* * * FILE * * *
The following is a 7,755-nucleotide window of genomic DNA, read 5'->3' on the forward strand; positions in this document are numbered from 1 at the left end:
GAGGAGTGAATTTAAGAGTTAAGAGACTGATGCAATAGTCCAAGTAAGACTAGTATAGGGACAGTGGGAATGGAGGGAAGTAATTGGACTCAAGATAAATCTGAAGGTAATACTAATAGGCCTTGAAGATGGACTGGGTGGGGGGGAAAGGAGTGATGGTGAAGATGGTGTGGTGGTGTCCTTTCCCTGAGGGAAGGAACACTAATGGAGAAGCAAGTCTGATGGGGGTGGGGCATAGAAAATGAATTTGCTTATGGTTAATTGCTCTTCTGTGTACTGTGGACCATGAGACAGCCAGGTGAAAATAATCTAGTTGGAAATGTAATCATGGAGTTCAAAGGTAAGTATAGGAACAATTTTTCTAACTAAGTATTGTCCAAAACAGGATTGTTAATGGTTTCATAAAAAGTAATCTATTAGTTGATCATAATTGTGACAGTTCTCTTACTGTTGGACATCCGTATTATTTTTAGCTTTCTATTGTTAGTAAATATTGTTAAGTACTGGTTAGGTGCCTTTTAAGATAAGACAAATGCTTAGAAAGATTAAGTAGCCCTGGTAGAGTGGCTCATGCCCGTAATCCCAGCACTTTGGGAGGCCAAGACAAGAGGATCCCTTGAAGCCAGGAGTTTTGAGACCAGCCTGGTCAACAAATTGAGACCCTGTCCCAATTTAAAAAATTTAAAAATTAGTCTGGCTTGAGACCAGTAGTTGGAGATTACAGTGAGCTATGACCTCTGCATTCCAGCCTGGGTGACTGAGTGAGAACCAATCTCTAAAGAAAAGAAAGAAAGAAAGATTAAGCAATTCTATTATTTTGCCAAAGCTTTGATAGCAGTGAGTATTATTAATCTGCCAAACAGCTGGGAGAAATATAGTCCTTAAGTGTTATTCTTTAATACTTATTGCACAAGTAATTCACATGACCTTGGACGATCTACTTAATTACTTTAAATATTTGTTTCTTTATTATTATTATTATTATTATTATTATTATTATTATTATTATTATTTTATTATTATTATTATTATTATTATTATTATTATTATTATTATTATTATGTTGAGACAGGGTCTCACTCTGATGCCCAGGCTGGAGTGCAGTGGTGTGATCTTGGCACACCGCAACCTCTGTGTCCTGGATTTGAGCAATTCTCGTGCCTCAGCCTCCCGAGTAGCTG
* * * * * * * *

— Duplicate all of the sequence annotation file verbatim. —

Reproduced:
The following is a 7,755-nucleotide window of genomic DNA, read 5'->3' on the forward strand; positions in this document are numbered from 1 at the left end:
GAGGAGTGAATTTAAGAGTTAAGAGACTGATGCAATAGTCCAAGTAAGACTAGTATAGGGACAGTGGGAATGGAGGGAAGTAATTGGACTCAAGATAAATCTGAAGGTAATACTAATAGGCCTTGAAGATGGACTGGGTGGGGGGGAAAGGAGTGATGGTGAAGATGGTGTGGTGGTGTCCTTTCCCTGAGGGAAGGAACACTAATGGAGAAGCAAGTCTGATGGGGGTGGGGCATAGAAAATGAATTTGCTTATGGTTAATTGCTCTTCTGTGTACTGTGGACCATGAGACAGCCAGGTGAAAATAATCTAGTTGGAAATGTAATCATGGAGTTCAAAGGTAAGTATAGGAACAATTTTTCTAACTAAGTATTGTCCAAAACAGGATTGTTAATGGTTTCATAAAAAGTAATCTATTAGTTGATCATAATTGTGACAGTTCTCTTACTGTTGGACATCCGTATTATTTTTAGCTTTCTATTGTTAGTAAATATTGTTAAGTACTGGTTAGGTGCCTTTTAAGATAAGACAAATGCTTAGAAAGATTAAGTAGCCCTGGTAGAGTGGCTCATGCCCGTAATCCCAGCACTTTGGGAGGCCAAGACAAGAGGATCCCTTGAAGCCAGGAGTTTTGAGACCAGCCTGGTCAACAAATTGAGACCCTGTCCCAATTTAAAAAATTTAAAAATTAGTCTGGCTTGAGACCAGTAGTTGGAGATTACAGTGAGCTATGACCTCTGCATTCCAGCCTGGGTGACTGAGTGAGAACCAATCTCTAAAGAAAAGAAAGAAAGAAAGATTAAGCAATTCTATTATTTTGCCAAAGCTTTGATAGCAGTGAGTATTATTAATCTGCCAAACAGCTGGGAGAAATATAGTCCTTAAGTGTTATTCTTTAATACTTATTGCACAAGTAATTCACATGACCTTGGACGATCTACTTAATTACTTTAAATATTTGTTTCTTTATTATTATTATTATTATTATTATTATTATTATTATTATTATTATTTTATTATTATTATTATTATTATTATTATTATTATTATTATTATTATTATGTTGAGACAGGGTCTCACTCTGATGCCCAGGCTGGAGTGCAGTGGTGTGATCTTGGCACACCGCAACCTCTGTGTCCTGGATTTGAGCAATTCTCGTGCCTCAGCCTCCCGAGTAGCTG